The bulk of the theatrical shows being presented this year, however, are at Theatre 80 St. Marks, including American Tranquility, which playwright Daniel Damiano describes as “a multi-character solo play which focuses on 4 very different Americans who reflect on the human divide in 21st Century America.” Describing its inception, he says “it was born out of a combination of my desperation to get back on the stage and not wanting to wait for someone to hire me combined with the post-election climate that fed into some of the themes in the piece, along with other themes that I thought meshed well in terms of how they relate to modern America.”

Similarly, The Diplomats also tackles issues that have increasingly been in the public eye during the Trump administration. Playwright Nelson Diaz-Marcano says it was inspired directly by the reaction to the 2016 presidential election. “[It was] the desperation I saw at 3 am as I walked down 30 avenue in Astoria as Trump was announced as President. The people crying, the distrust that sneaked in, the way people pointed fingers. I knew society could not be the same after, and I wanted to capture the time when it changed,” going on to say that the play “focuses on the way relationships were changing, and the shifting reality a bunch of us had to confront and adapt to from it.”

Meanwhile, Sailing Stones by Juan Ramirez, Jr. tackles themes of religion and faith. “The play is about faith and non-faith characters but not about whether one or the other is right but exactly how one behaves,” says Ramirez. “We are completely entitled to believe what we want and yet it is important that we ask ourselves if what we are committing to may in any way hurt us. I tend to create plays with a few characters, in one location and acting in real time. It's very theatrical to me.”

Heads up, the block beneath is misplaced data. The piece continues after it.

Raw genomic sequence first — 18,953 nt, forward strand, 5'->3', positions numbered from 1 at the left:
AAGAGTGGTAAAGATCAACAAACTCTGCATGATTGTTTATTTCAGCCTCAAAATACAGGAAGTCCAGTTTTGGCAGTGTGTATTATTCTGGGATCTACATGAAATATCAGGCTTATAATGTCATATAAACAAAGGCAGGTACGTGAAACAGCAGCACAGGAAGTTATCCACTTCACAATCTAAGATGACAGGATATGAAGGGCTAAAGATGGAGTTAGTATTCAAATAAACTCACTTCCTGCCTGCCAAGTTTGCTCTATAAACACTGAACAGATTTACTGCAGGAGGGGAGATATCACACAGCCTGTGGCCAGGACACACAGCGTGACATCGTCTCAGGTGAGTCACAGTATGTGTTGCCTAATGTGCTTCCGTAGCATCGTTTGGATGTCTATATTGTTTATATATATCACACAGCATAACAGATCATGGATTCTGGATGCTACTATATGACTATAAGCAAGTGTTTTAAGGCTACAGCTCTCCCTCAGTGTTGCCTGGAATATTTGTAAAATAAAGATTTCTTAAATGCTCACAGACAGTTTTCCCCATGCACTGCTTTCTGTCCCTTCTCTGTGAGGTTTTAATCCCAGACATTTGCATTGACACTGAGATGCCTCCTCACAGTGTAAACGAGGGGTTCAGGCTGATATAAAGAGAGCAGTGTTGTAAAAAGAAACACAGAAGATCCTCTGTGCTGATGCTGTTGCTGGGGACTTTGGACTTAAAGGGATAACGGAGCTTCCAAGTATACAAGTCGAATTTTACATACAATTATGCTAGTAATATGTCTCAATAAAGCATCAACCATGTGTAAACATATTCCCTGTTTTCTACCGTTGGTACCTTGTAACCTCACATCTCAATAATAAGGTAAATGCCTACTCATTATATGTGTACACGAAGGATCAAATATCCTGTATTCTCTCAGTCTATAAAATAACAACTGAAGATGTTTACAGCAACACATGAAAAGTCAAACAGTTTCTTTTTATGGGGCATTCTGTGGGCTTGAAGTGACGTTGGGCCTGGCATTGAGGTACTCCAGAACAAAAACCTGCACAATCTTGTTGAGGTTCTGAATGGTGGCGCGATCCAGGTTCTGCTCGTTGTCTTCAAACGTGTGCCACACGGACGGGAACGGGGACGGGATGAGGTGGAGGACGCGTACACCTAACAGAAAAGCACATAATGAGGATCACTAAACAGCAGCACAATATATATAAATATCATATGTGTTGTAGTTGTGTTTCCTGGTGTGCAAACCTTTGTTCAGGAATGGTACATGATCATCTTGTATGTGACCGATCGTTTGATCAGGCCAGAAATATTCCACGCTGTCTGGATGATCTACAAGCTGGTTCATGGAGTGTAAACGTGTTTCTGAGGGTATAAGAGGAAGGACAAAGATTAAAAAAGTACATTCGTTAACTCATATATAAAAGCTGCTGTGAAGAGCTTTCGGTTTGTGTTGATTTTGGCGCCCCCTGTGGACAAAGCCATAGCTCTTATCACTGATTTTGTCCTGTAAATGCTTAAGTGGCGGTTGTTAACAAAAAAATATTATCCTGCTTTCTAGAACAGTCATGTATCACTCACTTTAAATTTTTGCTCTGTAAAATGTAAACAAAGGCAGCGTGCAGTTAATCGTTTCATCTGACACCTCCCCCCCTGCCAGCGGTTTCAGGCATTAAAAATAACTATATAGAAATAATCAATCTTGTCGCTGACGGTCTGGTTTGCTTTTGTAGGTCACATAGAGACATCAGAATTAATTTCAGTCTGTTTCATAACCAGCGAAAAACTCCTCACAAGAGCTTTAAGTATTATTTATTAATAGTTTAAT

Two seemingly very different one-acts being presented alongside each other – Help Me Get Over You by Rollin Jewett and A Civilized World by Anghus Houvouras – explore themes of romance and drugs, respectively. Jewett says his play “was an idea that germinated in my head several years ago, that I thought would make a funny screenplay, stating he “was thinking about how timing is so important in a relationship, as several relationships I had been in didn’t turn out well because of where we were in our lives,” while Hourvouras says the concept for his story came as he became “obsessed recently with society's ambivalence to the disenfranchized.  A world where we live in relative comfort while people suffer and die needlessly.  The average American puts more thought into their lunch order than those in a state of perpetual suffering.  I thought this was obscene, disgusting and utterly fascinating.  So i decided i needed to write something that felt honest and real about what we're willing to tolerate so long as we're allowed to live in a civilized world.”

Finally, The Strong Man by J.E. Robinson goes particularly deep into a heavy issue that all of us must one day face: death. Robinson describes his play – a tale of gangs and murder – as a story about “how real men die”, as he puts it, before going on to say that “[i]n our middle-ages, everyone contemplates the meaning of their end. I have found myself contemplating mine. Hardly morose, it serves as a way for human beings to prepare for our death. Writing a good play has greater meaning in the preparation than splurging on a crotch rocket, don’t you think?”